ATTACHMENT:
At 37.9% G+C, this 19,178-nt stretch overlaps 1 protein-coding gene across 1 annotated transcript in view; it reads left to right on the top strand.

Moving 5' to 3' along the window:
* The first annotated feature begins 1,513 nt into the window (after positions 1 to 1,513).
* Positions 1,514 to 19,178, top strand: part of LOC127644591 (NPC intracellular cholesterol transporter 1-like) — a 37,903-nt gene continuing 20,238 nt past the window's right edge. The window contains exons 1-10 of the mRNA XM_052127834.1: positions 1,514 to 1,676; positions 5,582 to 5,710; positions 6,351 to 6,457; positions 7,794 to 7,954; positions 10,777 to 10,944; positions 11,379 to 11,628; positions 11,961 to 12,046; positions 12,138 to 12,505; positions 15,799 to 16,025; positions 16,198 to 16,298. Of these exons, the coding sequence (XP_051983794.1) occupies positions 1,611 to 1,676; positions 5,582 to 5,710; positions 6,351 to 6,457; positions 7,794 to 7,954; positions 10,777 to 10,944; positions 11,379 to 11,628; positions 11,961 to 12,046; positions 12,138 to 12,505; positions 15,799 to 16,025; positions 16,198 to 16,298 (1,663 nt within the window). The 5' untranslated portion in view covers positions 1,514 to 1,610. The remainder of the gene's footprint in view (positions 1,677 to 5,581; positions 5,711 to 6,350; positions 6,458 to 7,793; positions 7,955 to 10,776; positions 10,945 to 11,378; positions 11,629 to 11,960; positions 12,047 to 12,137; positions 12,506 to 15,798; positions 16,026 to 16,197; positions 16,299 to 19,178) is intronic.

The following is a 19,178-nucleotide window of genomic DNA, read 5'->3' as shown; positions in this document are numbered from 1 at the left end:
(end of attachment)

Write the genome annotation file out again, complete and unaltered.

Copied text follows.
At 37.9% G+C, this 19,178-nt stretch overlaps 1 protein-coding gene across 1 annotated transcript in view; it reads left to right on the top strand.

Moving 5' to 3' along the window:
* The first annotated feature begins 1,513 nt into the window (after positions 1 to 1,513).
* Positions 1,514 to 19,178, top strand: part of LOC127644591 (NPC intracellular cholesterol transporter 1-like) — a 37,903-nt gene continuing 20,238 nt past the window's right edge. The window contains exons 1-10 of the mRNA XM_052127834.1: positions 1,514 to 1,676; positions 5,582 to 5,710; positions 6,351 to 6,457; positions 7,794 to 7,954; positions 10,777 to 10,944; positions 11,379 to 11,628; positions 11,961 to 12,046; positions 12,138 to 12,505; positions 15,799 to 16,025; positions 16,198 to 16,298. Of these exons, the coding sequence (XP_051983794.1) occupies positions 1,611 to 1,676; positions 5,582 to 5,710; positions 6,351 to 6,457; positions 7,794 to 7,954; positions 10,777 to 10,944; positions 11,379 to 11,628; positions 11,961 to 12,046; positions 12,138 to 12,505; positions 15,799 to 16,025; positions 16,198 to 16,298 (1,663 nt within the window). The 5' untranslated portion in view covers positions 1,514 to 1,610. The remainder of the gene's footprint in view (positions 1,677 to 5,581; positions 5,711 to 6,350; positions 6,458 to 7,793; positions 7,955 to 10,776; positions 10,945 to 11,378; positions 11,629 to 11,960; positions 12,047 to 12,137; positions 12,506 to 15,798; positions 16,026 to 16,197; positions 16,299 to 19,178) is intronic.

The following is a 19,178-nucleotide window of genomic DNA, read 5'->3' as shown; positions in this document are numbered from 1 at the left end: